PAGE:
Feline Leukaemia Virus - What You Need To Know


Chris Hoare, M.A. Vet M.B., MRCVS

Received: January 1997

Which infection kills more cats than any other?

Feline Leukaemia Virus. It also seems to create more confusion in peoples' minds than any other! This article highlights the major facts about Feline Leukaemia Virus (known as FeLV) that affect all cat owners.

I thought Leukaemia wasn't infectious

You're right. Leukaemia and other cancers normally are one-off events that affect an individual only. (See the section on cancers below.) But cats can get cancers as a result of being infected by Feline Leukaemia Virus. It's not the cancers that are infectious, but the virus that causes them.

What is FeLV?

It's a virus that affects only cats. It got its name because it can cause Leukaemia (see the glossary below), but in fact the virus can cause many other different diseases too.

How do cats get FeLV?

They get it from close contact with other cats that are infected.

How do I know if a cat is infected?

It is impossible to tell without a blood test. The virus can be present for a long time before a cat shows any symptoms, so an apparently healthy cat is not necessarily free of infection.

What will happen if my cat is exposed to FeLV?

The virus will start to multiply in your cat. Fortunately most cats then make antibodies to the virus and reject the infection. But about 30% of cats - especially younger ones - cannot reject FeLV and they become permanently infected. These cats shed FeLV and are the source of infection for other cats.

What happens to permanently infected cats?

The virus keeps on multiplying inside them until it damages their white blood cells (see the glossary below). When this happens the cat can get infections that it would normally fight off easily. These infections eventually kill the cat. Most permanently infected cats die within three years or so of becoming infected.

Sometimes the virus causes cancer of the white blood cells before it has caused other major damage. These cats die of the cancer.

How can my vet tell if my sick cat has FeLV?

The only way to tell is by doing a blood test. The symptoms in infected cats are so variable that they are not a reliable way of identifying FeLV infection. But if your vet finds signs like a fever that won't go away, or persistent infections of the eyes, nose or mouth then a blood test may be recommended to see if FeLV could be the cause.

How can you treat cats with FeLV?

Unfortunately there is nothing we can do to halt the FeLV infection. We can help to treat some of the symptoms, but infected cats usually die quite soon after symptoms are seen. Very often the kindest thing is to put affected cats to sleep rather than prolong suffering.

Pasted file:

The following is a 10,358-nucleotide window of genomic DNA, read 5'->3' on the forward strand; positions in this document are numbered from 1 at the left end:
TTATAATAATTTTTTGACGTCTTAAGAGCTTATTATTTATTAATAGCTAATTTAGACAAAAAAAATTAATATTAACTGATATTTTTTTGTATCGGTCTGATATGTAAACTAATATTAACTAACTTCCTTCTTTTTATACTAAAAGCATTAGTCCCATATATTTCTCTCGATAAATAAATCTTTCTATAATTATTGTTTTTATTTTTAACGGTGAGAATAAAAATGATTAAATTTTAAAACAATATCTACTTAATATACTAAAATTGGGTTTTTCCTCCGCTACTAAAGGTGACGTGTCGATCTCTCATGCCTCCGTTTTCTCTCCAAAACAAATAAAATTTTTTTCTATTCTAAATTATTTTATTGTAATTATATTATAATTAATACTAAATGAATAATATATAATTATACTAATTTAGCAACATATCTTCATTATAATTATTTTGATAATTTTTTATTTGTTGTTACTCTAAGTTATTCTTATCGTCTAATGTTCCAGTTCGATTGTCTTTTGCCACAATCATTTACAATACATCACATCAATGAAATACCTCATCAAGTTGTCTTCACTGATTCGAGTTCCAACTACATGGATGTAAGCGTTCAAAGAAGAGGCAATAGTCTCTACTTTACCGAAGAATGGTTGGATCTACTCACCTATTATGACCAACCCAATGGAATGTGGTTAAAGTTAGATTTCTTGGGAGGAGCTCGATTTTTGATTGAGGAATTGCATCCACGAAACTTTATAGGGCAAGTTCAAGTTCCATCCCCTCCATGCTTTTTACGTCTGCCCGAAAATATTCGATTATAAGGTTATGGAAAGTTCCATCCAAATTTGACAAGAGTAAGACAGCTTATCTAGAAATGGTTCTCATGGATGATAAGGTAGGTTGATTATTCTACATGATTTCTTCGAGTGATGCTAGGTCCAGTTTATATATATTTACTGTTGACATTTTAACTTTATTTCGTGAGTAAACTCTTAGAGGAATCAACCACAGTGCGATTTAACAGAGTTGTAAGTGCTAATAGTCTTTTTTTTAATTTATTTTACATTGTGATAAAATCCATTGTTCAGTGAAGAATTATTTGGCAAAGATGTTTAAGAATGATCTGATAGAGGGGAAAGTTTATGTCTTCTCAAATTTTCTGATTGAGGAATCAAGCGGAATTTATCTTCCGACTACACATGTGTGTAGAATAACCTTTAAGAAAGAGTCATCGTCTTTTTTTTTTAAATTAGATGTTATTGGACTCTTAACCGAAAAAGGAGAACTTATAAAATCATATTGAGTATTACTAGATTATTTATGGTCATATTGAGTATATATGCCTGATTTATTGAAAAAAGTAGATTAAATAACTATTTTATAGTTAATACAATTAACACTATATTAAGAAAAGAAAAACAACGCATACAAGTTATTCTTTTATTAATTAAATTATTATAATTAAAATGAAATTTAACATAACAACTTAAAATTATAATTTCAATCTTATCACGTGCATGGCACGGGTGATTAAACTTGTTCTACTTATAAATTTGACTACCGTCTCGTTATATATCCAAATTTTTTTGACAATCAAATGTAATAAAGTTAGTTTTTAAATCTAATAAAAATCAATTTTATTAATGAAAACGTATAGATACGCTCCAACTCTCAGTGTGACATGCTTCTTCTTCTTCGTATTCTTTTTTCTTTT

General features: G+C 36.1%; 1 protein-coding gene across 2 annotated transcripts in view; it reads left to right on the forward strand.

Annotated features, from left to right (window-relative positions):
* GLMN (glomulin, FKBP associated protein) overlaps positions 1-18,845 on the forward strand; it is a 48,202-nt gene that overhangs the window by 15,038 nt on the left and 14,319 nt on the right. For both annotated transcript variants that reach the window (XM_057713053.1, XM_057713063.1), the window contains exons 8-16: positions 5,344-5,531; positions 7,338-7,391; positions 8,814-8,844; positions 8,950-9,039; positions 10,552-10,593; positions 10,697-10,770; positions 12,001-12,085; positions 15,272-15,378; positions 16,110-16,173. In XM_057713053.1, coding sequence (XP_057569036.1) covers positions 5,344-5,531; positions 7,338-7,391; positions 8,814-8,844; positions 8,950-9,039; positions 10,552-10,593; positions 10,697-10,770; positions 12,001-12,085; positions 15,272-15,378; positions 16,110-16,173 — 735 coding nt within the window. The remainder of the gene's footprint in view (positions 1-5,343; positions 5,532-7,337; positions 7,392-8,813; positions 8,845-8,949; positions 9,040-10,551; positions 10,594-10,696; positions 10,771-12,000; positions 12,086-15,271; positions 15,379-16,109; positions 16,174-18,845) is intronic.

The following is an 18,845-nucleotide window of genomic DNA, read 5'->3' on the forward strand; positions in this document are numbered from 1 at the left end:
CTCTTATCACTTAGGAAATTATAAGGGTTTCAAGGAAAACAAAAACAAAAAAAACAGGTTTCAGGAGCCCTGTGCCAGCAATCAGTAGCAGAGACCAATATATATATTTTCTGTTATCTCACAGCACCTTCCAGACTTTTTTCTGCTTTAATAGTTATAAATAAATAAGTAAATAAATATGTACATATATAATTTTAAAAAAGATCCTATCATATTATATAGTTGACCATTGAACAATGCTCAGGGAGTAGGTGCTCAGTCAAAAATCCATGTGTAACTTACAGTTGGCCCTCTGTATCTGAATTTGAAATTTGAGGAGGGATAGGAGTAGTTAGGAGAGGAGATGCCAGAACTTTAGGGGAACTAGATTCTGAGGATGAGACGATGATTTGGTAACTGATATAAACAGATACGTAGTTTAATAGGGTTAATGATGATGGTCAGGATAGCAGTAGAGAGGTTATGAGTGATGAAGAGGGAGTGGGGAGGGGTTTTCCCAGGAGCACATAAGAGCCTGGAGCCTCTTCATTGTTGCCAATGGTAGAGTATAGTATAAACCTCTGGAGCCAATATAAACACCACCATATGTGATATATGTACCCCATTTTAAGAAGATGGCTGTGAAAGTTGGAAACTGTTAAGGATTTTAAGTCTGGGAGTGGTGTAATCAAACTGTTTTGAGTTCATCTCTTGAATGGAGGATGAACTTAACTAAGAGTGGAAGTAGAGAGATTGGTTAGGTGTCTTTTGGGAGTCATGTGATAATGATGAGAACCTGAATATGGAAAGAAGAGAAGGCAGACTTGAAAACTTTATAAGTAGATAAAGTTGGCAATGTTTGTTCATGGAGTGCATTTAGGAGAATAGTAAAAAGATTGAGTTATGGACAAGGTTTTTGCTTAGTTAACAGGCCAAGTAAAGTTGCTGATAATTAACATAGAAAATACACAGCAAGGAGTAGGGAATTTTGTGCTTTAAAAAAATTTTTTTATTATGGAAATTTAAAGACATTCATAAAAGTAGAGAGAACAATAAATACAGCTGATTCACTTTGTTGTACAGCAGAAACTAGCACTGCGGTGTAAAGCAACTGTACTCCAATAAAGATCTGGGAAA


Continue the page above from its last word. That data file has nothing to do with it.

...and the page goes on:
So if there's no treatment, how can I stop my cat from getting FeLV?

There are two ways:

  1. Stop your cat from meeting infected cats. Since you don't knowwhich cats in your neighbourhood are infected, the only way to be sure of this is to prevent your cat from ever meeting any other cats (except ones that are clear on the blood tests for FeLV). For most pet cat owners this is not practical.
  2. Vaccinate your cat. Fortunately this is a highly effective way of preventing FeLV infection. It can be done at the same time as cat 'flu vaccination.

How common is FeLV?

Uncomfortably common. Estimates vary between 1% and 10% of UK cat deaths being due to FeLV. The variation in these figures is because the true incidence is quite hard to measure.

What about what my Aunt read in the Bolivian Cat Gazette?

As shown above, FeLV is unlike most other infections. This has commonly led to people misunderstanding the disease, which in turn results in inaccurate 'facts' being reported about FeLV. These cause a lot of confusion. The only way to be absolutely sure that what you are hearing is true is by checking with a vet who deals daily with cats.

Anything that damages genes can cause cancer. Examples include ultraviolet light and some chemicals. Normally quite large amounts of damage from these are needed to make cancer more likely.

Cats have one extra major cause of damage to genes. Feline Leukaemia virus actually lives in the cat's genes inside cells. Since it may eventually infect most of the cat's white blood cells, it often damages the genes of these cells. So FeLV can often cause cancer of the white blood cells in cats. When these cells are in the blood this is called Leukaemia.

Cancer is a disease where a part of the body starts to grow wrongly.

In healthy animals cells (see the glossary below) divide often to replace ones that are worn out or lost. For example some of our white blood cells only last a day, and those lining our intestines are worn away after only four days.

The genes (genetic code) of each cell decide how much it needs to divide, and when it must NOT divide.

If the genes are damaged a cell may start to divide non-stop. More and more of that type of cell are made. They may also spread to other areas of the body. This is cancer. Animals die of cancer when the cancer cells have damaged too many of the normal cells, which then stop working.

Causes of cancer


Antibodies: special proteins that the body makes to target and attack specific infections.

Cells: All animals are made of tiny building blocks called cells. Each type of cell has a different job. e.g. brain cells store messages and white blood cells attack bacteria and viruses.

Genes: These are the 'computers' that control the behaviour of cells. They dictate whether cells will grow or divide, or even whether they will become a heart cell, a white blood cell or some other sort of cell.

Leukaemia: cancer of the white blood cells. In people and dogs this is usually NOT caused by viruses. Cats are a special case because only they can get FeLV.

White blood cells: the cells that defend the body against disease-causing organisms such as bacteria and viruses.

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